Alzheimer's: Are We Ready for the Coming Epidemic?
To help stem or at least slow the tide of AD,the U.S. government has vowed to spend more money. President Obama has asked Congress for $80 million dollars — in addition to the $450 million the National Institutes of Health already spends — on AD research in 2013. The NIH will immediately devote an extra $50 million this year.
But that's not enough, even in an era of cutbacks, said Dr. Maria Carrillo.
"Government funding levels for other diseases, like cancer and heart disease are much higher. What's being spent on AD far too low," Carrillo said.
Another low point is a lack of foresight from his own colleagues, said Dr. Marwan Sabbagh, director of the Banner Sun Health Research Institute.
"The medical community is not ready for the increase in dementia patients as reflected in the fact that too many psychiatrists, neurologists and geriatricians are under-trained in this area," Sabbagh said.
If the more traditional methods aren't up to speed, alternative medicine advocates say their ideas should be put to the test.
"The old masters from China were concerned about how to lead a healthy lifestyle and its good effect on aging," said Joseph Douat, a faculty member at the Pacific College of Oriental Medicine. "Good food, no excessive drinking and good mental perspectives help. These are keys to postponing physical and mental deterioration."
Alzheimer's or dementia has been around for centuries but the disease got its name when it was first described in 1906 by German psychiatrist Alois Alzheimer. Symptoms include, mood swings, memory loss, confusion, irritability. On average, the life expectancy for a diagnosed patient is seven years.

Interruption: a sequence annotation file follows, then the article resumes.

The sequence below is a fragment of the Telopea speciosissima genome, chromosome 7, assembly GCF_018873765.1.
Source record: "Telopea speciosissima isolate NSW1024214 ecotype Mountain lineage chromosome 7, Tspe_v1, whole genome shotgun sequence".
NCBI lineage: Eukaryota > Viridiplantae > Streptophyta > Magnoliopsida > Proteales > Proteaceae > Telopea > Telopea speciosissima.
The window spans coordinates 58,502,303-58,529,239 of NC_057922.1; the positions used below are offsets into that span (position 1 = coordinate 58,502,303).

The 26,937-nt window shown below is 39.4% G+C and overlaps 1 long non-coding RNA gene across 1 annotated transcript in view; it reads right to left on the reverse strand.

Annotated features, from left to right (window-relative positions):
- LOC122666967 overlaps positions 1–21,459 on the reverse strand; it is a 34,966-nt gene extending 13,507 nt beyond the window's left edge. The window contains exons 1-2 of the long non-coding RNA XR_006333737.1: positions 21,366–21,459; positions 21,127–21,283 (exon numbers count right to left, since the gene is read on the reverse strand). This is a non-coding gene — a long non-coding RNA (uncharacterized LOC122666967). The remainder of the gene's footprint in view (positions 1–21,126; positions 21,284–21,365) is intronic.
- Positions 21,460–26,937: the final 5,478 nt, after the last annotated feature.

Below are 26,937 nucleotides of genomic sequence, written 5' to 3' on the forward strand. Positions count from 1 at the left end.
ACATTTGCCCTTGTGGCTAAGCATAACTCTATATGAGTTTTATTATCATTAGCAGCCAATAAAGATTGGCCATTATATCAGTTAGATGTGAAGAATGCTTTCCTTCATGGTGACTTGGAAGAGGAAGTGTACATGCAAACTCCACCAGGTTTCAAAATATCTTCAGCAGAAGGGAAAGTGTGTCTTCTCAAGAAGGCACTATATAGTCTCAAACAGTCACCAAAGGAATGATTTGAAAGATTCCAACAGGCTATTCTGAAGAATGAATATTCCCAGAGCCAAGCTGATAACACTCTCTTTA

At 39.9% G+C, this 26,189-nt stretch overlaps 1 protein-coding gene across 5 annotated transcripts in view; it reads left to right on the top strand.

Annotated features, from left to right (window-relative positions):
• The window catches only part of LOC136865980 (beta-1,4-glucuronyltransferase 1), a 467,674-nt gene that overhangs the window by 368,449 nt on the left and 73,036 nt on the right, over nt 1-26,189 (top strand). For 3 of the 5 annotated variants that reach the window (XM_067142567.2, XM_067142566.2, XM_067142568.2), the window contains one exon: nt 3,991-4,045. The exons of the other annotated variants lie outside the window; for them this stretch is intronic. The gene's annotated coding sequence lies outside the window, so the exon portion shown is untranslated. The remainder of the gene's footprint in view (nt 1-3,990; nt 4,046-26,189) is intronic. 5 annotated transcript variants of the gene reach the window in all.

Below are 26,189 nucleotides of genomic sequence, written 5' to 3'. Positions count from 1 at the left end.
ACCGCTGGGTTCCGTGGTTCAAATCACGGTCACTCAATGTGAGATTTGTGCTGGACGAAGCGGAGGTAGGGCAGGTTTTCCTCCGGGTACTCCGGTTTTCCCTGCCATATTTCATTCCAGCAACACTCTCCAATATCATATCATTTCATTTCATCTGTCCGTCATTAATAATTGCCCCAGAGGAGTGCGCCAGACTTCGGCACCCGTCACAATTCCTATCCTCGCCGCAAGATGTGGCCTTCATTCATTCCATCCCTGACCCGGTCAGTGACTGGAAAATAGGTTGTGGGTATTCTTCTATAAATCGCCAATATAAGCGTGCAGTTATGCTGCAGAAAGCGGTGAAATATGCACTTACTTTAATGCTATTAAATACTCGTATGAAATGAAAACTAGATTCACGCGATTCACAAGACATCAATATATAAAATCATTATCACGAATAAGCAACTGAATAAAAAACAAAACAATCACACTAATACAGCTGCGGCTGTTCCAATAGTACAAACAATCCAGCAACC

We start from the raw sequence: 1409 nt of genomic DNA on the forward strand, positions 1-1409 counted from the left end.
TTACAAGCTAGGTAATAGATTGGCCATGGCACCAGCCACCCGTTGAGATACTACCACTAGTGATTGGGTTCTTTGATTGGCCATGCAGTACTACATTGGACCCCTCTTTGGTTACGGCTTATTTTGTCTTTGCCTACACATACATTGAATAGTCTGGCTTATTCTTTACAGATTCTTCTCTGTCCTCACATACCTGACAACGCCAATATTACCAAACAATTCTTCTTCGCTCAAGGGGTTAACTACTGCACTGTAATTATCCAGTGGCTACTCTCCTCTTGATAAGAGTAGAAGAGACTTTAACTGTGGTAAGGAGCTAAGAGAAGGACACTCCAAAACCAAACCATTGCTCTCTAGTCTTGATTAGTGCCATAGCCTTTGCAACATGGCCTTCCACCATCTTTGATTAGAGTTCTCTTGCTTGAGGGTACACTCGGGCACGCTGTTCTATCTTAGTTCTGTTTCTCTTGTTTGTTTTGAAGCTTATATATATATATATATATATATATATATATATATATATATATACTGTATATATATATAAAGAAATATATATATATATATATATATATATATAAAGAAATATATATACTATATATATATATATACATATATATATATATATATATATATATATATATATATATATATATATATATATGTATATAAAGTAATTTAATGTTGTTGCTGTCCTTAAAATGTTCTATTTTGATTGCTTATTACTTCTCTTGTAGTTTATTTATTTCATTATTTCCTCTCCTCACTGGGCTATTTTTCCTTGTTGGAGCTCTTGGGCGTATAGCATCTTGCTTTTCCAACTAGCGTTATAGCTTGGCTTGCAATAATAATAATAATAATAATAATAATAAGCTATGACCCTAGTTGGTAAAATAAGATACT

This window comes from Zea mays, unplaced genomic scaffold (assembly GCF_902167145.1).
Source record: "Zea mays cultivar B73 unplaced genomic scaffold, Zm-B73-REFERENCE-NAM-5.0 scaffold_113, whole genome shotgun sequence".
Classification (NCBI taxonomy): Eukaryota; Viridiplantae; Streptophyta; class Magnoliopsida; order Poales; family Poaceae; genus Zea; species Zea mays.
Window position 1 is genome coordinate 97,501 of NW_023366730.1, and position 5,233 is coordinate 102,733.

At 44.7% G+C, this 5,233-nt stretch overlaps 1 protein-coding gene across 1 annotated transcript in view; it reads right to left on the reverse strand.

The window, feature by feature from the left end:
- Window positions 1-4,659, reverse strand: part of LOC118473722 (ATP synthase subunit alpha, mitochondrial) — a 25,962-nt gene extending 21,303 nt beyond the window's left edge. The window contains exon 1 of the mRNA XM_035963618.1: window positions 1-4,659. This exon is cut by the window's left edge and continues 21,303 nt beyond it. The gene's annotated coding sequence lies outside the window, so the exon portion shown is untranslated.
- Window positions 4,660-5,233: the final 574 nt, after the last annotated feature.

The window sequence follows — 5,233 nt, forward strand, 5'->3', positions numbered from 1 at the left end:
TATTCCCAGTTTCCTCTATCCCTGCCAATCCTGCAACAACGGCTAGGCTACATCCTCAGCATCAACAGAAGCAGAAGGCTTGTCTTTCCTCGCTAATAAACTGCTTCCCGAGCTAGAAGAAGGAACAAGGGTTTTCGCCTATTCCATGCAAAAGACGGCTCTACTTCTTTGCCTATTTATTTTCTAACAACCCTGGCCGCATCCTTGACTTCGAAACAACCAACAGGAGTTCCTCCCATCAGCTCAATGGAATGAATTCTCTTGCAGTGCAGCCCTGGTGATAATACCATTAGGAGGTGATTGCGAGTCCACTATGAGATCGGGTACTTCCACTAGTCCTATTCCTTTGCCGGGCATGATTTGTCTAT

In spite of the dire outlook, there are fleeting glimmers of hope.
Recent data on Pfizer and Johnson & Johnson's drug, bapineuzumab, suggest the previously failed medication might work at an earlier stage of Alzheimer's. Reversing earlier setbacks, Eli Lilly said at the Alzheimer's Disease Cooperative Study this Monday that its solanezumab drug has shown it slows the progression of Alzheimer's in people with mild cases.
AndRoche recently doubled the size of its clinical trialon the experimental drug gantenerumab—claiming the it will put the Swiss drugmaker at the "forefront of the race to develop an Alzheimer's drug."
Finding a remedy, however, won't happen soon.
"I'm hopeful there will be a cure. I'm 59 years old and I want one." said Dr. Marc Gordon. "But it won't be today or tomorrow or next week. There's a lot to be done."
For Daiwattie Ganase, any cure will come to late for her father.
"We think the medical community is doing all it can. We're just not hopeful anything will be found in the near future," said Ganase.